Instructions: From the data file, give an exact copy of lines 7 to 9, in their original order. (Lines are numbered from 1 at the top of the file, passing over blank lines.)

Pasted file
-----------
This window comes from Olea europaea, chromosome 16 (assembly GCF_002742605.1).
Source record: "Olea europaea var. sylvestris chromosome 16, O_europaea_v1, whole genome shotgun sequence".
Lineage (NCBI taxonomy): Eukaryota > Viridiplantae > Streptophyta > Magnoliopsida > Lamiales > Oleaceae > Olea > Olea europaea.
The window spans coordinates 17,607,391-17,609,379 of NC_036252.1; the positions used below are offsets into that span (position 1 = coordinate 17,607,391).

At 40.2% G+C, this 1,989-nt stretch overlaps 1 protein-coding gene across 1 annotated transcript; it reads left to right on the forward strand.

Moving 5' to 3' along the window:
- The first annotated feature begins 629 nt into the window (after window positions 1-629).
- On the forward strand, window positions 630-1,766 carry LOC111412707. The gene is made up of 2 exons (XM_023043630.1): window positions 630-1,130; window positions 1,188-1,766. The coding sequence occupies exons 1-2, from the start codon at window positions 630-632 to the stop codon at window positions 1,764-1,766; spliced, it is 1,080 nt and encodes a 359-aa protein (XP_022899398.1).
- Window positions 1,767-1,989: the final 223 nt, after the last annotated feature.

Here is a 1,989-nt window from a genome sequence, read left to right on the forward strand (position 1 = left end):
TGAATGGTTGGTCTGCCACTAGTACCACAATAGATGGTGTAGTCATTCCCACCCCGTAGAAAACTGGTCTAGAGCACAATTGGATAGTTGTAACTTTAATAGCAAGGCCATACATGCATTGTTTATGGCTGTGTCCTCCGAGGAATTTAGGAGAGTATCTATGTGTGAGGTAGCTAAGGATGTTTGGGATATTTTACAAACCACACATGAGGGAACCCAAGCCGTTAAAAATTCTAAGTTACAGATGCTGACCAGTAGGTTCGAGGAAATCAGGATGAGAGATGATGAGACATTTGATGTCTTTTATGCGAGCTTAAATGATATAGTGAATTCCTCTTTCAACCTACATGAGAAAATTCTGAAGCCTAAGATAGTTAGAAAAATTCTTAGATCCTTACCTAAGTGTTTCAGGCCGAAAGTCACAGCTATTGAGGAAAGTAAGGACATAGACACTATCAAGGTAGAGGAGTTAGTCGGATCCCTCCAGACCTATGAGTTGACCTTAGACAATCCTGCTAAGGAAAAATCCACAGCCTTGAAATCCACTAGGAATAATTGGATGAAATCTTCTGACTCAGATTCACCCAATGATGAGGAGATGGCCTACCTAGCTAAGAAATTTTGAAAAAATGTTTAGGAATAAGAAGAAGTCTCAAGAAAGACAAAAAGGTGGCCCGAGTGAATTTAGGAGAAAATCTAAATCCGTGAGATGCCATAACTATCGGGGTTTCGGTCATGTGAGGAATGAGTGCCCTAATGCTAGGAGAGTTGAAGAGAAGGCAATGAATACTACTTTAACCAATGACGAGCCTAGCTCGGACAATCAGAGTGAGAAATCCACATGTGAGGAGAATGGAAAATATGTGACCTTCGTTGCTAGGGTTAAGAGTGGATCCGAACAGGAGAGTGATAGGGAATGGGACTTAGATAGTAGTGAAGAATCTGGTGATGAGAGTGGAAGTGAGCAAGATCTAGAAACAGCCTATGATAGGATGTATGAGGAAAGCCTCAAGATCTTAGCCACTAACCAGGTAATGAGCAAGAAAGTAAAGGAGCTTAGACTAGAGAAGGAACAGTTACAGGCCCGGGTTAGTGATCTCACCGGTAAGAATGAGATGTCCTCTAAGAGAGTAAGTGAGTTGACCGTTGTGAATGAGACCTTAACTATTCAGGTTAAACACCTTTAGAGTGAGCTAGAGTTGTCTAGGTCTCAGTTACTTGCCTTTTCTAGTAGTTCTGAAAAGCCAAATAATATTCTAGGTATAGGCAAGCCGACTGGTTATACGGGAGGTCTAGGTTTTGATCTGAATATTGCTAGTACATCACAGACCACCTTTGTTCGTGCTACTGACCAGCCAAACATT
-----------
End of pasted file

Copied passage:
- The first annotated feature begins 629 nt into the window (after window positions 1-629).
- On the forward strand, window positions 630-1,766 carry LOC111412707. The gene is made up of 2 exons (XM_023043630.1): window positions 630-1,130; window positions 1,188-1,766. The coding sequence occupies exons 1-2, from the start codon at window positions 630-632 to the stop codon at window positions 1,764-1,766; spliced, it is 1,080 nt and encodes a 359-aa protein (XP_022899398.1).
- Window positions 1,767-1,989: the final 223 nt, after the last annotated feature.